- Associated Press - Thursday, March 27, 2014

MONTPELIER, Vt. (AP) - The Vermont House Thursday endorsed a $1.44 billion budget after rejecting higher income tax rates on top earners to make up for cuts in federal support for food stamps.

It voted to support a 92 percent tax on the wholesale cost of e-cigarettes, and boosted taxes on other smokeless tobacco products, including snuff and chewing tobacco.

The budget crafted by the House Appropriations Committee calls for a 3.8 percent spending increase for the fiscal year starting July 1 over the current year.

The committee’s chairwoman, Rep. Martha Heath, D-Westford, said that the budget “makes investments in strategies that will reduce future costs, address poverty, tackle opiate addiction, spur job growth and drastically reduce our reliance on one-time funds.”

The budget comes up for final House approval on Friday before moving to the Senate,

Thomas Briant, executive director of the National Association of Tobacco Outlets, told lawmakers that the e-cigarette tax increase would raise the average price of the smoking devices, which heat a liquid usually containing nicotine into a vapor, from $7.99 to $18. Lawmakers said that would generate about $500,000.

Health said the budget would provide $10 million in new money to cope with what Gov. Peter Shumlin has called a drug abuse crisis - particularly heroin - in Vermont. One focus will be trying to divert people from the criminal justice system into drug treatment.

Minority Leader Rep. Don Turner, R-Milton, said the budget relied too much on “one-time” funding - money for which there will be demand but no set source in subsequent years. He cited projections from the nonpartisan Joint Fiscal Office saying that would lead to budget gaps of $70 million in fiscal 2016 and $72 million in 2017.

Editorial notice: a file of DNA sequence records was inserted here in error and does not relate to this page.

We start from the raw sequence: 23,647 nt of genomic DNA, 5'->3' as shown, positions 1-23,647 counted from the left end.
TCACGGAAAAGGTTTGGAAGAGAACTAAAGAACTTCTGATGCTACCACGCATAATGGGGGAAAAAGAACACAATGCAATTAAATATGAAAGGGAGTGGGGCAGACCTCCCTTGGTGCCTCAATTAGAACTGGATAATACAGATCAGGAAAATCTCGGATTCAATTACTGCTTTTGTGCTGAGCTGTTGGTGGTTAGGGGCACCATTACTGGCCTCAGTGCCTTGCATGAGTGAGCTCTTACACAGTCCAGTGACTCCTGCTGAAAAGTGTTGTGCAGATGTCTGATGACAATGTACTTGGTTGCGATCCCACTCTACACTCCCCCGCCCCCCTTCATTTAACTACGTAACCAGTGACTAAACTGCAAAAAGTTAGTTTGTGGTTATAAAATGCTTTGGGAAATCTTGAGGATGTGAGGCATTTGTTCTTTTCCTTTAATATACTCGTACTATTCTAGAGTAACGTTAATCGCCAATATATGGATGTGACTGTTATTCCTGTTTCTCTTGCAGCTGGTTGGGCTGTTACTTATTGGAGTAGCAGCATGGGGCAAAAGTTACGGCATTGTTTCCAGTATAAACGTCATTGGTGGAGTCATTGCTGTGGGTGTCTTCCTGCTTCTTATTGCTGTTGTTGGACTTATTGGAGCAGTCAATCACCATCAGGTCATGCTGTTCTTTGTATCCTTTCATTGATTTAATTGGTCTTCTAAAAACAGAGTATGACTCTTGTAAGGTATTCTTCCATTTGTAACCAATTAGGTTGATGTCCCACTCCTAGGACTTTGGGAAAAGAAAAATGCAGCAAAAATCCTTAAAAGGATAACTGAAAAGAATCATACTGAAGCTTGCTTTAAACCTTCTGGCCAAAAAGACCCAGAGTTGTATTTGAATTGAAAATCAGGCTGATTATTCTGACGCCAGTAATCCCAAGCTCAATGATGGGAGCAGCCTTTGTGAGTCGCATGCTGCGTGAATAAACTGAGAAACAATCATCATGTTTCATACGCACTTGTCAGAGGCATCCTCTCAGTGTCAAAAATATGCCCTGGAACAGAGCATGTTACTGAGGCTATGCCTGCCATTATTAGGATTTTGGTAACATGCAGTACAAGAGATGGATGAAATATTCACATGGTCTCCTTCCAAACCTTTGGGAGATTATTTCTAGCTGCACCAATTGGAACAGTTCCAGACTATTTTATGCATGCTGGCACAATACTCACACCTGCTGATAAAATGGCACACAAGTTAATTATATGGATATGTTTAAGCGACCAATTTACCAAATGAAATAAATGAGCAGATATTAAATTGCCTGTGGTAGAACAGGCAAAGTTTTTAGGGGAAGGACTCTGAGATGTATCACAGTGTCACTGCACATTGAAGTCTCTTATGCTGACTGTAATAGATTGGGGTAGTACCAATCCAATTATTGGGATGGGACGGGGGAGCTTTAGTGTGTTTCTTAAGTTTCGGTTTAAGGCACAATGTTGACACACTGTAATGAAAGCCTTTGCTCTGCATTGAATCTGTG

“It’s growing spending more than we can sustain,” Turner said. “We’re spending faster than we’ve grown” revenues.

The budget and accompanying tax bill drafted by the Ways and Means Committee did not do enough to address poverty to satisfy some of the more liberal members of the House.

Rep. Paul Poirier, a Barre independent, unsuccessfully pushed for the income tax increases to boost food stamp funding. He said he wanted the state to make up for a roughly 10 percent cut in federal food stamp funding that took effect in November.

“One out of every six Vermonters depends on some kind of financial help to put food on the table,” Poirier said. He said the average food stamp benefit before the federal cut was $243 per month for a family.

“I would ask anyone in this (House) chamber … if you could feed your whole family for a month on $243,” Poirier said.

Under Poirier’s proposal, a household with an income of $225,000 would see a $14 tax increase, he said. A household making $350,000 would see an $889 tax increase and one making $1 million would see state income taxes climb $7,244 to $90,438, Poirier said.

The House voted down Poirier’s amendment to the tax bill, 115-28. When he later tried to add $10 million to the budget for food stamps without identifying a revenue source, he was voted down, 120-15.

Heath later said the federal government increased food stamp funding in 2009 as part of a wide-ranging spending bill designed to boost the nation out of the recession. She said that increase was widely understood to be temporary.

“I didn’t have a single advocate ask me for that money,” she said. “The state can’t just pick up every single cut the federal government makes.”


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